Winter started with a snowy trough on 7th and 8th June that briefly closing Christchurch Airport and the southern alpine passes. You may remember the strong cold southerlies that hit Wellington during the All Black versus Ireland rugby test. Heavy rain affected Coromandel on 17 June and Bay of Plenty and Taranaki on 22nd and 23rd. On 24 June a cold front brought 12 cm of snow to Lumsden and an estimated 20 cm of snow closed the Desert Road. The next day a thundery front produced around 20,000 lightning strikes, primarily to western regions: 12 horses were killed in the Waikato and three planes were struck by lightning when approaching Auckland Airport. On 27 June squally showers brought wind damage to Auckland with trees knocked over and roofs lifted.
A trough from 2 to 5 July brought tornadoes to Inglewood and Glendowie and snow that closed roads over the South Island. A southerly front on 23 and 24 July dumped 55cm of snow on Mt. Hutt and brought 7 metre swells into Cook Strait.
During the first half of 2008, when New Zealand was under the influence of a La Nina, no low pressure systems of any significance formed in the north Tasman Sea. Then in mid July a series of lows formed in this area one after the other. The first was on 26-27 July and rapidly deepened to an unprecedented 960 hPa as it moved past Northland. Wind gusts of around 90 knots/165 km/hr affected coastal stations between Cape Reinga and White Island, and knocked over hundreds of trees at Te Aroha. Ski fields were evacuated on Mt. Ruapehu in a fast-rising blizzard. There were $26 million of insurance claims and five fatalities: two from a fishing boat washed aground near Opotiki, an outrigger canoeist drowned near Tauranga, a driver drowned when his car plunged into a flooded roadside ditch, and another man died in a house fire started by candles in a power cut.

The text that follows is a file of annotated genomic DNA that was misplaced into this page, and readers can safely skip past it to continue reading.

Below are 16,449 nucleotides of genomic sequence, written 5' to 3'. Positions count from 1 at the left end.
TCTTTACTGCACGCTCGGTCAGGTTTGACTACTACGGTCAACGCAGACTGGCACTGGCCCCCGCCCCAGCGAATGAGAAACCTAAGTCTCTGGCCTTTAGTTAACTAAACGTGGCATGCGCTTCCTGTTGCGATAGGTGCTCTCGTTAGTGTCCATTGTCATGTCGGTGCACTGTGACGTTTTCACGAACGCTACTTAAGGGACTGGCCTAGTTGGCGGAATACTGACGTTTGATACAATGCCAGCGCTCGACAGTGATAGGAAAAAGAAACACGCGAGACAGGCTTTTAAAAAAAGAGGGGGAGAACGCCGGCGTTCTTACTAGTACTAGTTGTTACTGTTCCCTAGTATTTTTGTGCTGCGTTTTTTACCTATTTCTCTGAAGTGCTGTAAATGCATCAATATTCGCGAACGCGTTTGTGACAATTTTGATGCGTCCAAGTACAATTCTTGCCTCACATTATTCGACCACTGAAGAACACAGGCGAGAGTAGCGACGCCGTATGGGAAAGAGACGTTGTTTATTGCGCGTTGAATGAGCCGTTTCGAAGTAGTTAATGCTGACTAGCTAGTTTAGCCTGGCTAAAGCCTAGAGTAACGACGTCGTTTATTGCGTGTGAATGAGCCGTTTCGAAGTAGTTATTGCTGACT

The next low wasn't as deep but took a path slowly southwards from west of Northland to east of Otago on 29, 30, 31 July. Two people drowned fording a stream near Kawakawa. Coromandel Ranges (Golden Cross) had 312 mm of rain in two days. Slips closed roads in Northland, Auckland, Coromandel Peninsula, Waikato, Gisborne, Hawke's Bay, Marlborough, Canterbury, and Otago. A large slip between Kaikoura and Cheviot disrupted road and rail for days. Around Horowhenua high winds caused extensive damage and power outages affected Levin. Severe gales also brought damage to Nelson, Buller and Westland, with gusts measured at 160 km/hr in Greymouth and 130 km/hr in Nelson where a video was taken of a falling tree just missing a passing car. With $42 million of insurance claims, this was the year's most expensive storm in New Zealand.
Most places about and south of Rotorua had their coldest day of winter on 9 August with highs ranging from 5ºC at Christchurch to 10ºC at New Plymouth and Napier. From 13th to 16th August a low in the Southern Ocean brought very cold showery westerlies with rain or snow to many areas. Heavy snow fell in Nelson, Buller and Westland, with 20 cm reported at Murchison and 25 cm at Arthurs Pass. The Tararua Ranges had 200 mm of rain in three days, and a peak flow in the Waikato River on 16 August burst stop banks near Huntly. On 24th to 26th August a frontal system stalled over Marlborough and North Canterbury, causing further slips that closed roads and rail links. There were $5 million in insurance claims.
Spring up and down
An intense anticyclone passed to the north of the Chatham Islands on 1and 2 September with a drifting buoy recording 1047.0 hPa. The fronts that followed this anticyclone brought large rainfalls to Westland on 2, 3, 4 September and to the Southern Alps on 15, 21, 23 and 27 September, helping to replenish the southern hydro lakes. The front on 23 September also triggered a large landslip on Mount Underwood that closed the Milford Road for four days.
Also on 23 September northwesterly wind gusts ahead of a front reached 75 knots over Rimutaka Hill Road, and brought record breaking temperatures at Timaru (27°C), Dunedin and Kaikoura (26°C). A cold front on 27 September was preceded by northwest winds that knocked over some trees in Canterbury and accompanied by a brief fall of snow down to 200 metres in Southland and Otago that delayed the start to Alexandra's Blossom Festival.